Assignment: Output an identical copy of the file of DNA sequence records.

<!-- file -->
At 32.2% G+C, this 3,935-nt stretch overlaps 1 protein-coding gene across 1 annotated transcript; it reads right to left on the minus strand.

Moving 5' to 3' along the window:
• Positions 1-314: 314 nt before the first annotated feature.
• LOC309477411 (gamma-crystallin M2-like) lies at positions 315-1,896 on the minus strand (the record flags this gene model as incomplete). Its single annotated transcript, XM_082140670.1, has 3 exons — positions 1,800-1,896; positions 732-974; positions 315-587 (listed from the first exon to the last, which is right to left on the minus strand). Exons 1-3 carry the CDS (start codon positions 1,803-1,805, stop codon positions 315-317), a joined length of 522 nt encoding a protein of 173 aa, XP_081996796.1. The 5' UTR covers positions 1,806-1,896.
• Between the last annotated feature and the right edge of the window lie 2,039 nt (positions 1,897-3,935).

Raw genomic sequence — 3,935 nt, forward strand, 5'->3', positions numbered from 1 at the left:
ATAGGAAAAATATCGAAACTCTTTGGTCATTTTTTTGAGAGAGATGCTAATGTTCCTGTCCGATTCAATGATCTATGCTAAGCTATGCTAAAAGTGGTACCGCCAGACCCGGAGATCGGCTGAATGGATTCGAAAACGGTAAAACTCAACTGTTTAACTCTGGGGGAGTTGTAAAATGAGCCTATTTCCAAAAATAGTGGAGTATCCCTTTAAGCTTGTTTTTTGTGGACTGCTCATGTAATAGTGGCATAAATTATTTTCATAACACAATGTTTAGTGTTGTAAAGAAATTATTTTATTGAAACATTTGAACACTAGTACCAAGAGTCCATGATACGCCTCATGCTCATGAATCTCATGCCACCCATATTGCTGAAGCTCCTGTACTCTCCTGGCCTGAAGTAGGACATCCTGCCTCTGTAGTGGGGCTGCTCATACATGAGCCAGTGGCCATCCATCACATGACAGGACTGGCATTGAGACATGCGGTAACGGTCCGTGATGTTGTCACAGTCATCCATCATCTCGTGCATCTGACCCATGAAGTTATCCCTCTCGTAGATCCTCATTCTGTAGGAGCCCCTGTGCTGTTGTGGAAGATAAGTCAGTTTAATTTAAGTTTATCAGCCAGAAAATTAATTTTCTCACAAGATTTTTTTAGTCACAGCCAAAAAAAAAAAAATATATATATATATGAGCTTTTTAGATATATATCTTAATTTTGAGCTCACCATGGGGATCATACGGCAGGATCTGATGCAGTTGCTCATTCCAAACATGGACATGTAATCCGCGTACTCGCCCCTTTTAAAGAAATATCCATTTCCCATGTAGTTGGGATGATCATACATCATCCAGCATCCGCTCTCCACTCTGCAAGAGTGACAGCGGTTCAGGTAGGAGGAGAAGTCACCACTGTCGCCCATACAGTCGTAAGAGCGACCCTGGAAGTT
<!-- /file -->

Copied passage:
At 32.2% G+C, this 3,935-nt stretch overlaps 1 protein-coding gene across 1 annotated transcript; it reads right to left on the minus strand.

Moving 5' to 3' along the window:
• Positions 1-314: 314 nt before the first annotated feature.
• LOC309477411 (gamma-crystallin M2-like) lies at positions 315-1,896 on the minus strand (the record flags this gene model as incomplete). Its single annotated transcript, XM_082140670.1, has 3 exons — positions 1,800-1,896; positions 732-974; positions 315-587 (listed from the first exon to the last, which is right to left on the minus strand). Exons 1-3 carry the CDS (start codon positions 1,803-1,805, stop codon positions 315-317), a joined length of 522 nt encoding a protein of 173 aa, XP_081996796.1. The 5' UTR covers positions 1,806-1,896.
• Between the last annotated feature and the right edge of the window lie 2,039 nt (positions 1,897-3,935).

Raw genomic sequence — 3,935 nt, forward strand, 5'->3', positions numbered from 1 at the left:
ATAGGAAAAATATCGAAACTCTTTGGTCATTTTTTTGAGAGAGATGCTAATGTTCCTGTCCGATTCAATGATCTATGCTAAGCTATGCTAAAAGTGGTACCGCCAGACCCGGAGATCGGCTGAATGGATTCGAAAACGGTAAAACTCAACTGTTTAACTCTGGGGGAGTTGTAAAATGAGCCTATTTCCAAAAATAGTGGAGTATCCCTTTAAGCTTGTTTTTTGTGGACTGCTCATGTAATAGTGGCATAAATTATTTTCATAACACAATGTTTAGTGTTGTAAAGAAATTATTTTATTGAAACATTTGAACACTAGTACCAAGAGTCCATGATACGCCTCATGCTCATGAATCTCATGCCACCCATATTGCTGAAGCTCCTGTACTCTCCTGGCCTGAAGTAGGACATCCTGCCTCTGTAGTGGGGCTGCTCATACATGAGCCAGTGGCCATCCATCACATGACAGGACTGGCATTGAGACATGCGGTAACGGTCCGTGATGTTGTCACAGTCATCCATCATCTCGTGCATCTGACCCATGAAGTTATCCCTCTCGTAGATCCTCATTCTGTAGGAGCCCCTGTGCTGTTGTGGAAGATAAGTCAGTTTAATTTAAGTTTATCAGCCAGAAAATTAATTTTCTCACAAGATTTTTTTAGTCACAGCCAAAAAAAAAAAAATATATATATATATGAGCTTTTTAGATATATATCTTAATTTTGAGCTCACCATGGGGATCATACGGCAGGATCTGATGCAGTTGCTCATTCCAAACATGGACATGTAATCCGCGTACTCGCCCCTTTTAAAGAAATATCCATTTCCCATGTAGTTGGGATGATCATACATCATCCAGCATCCGCTCTCCACTCTGCAAGAGTGACAGCGGTTCAGGTAGGAGGAGAAGTCACCACTGTCGCCCATACAGTCGTAAGAGCGACCCTGGAAGTT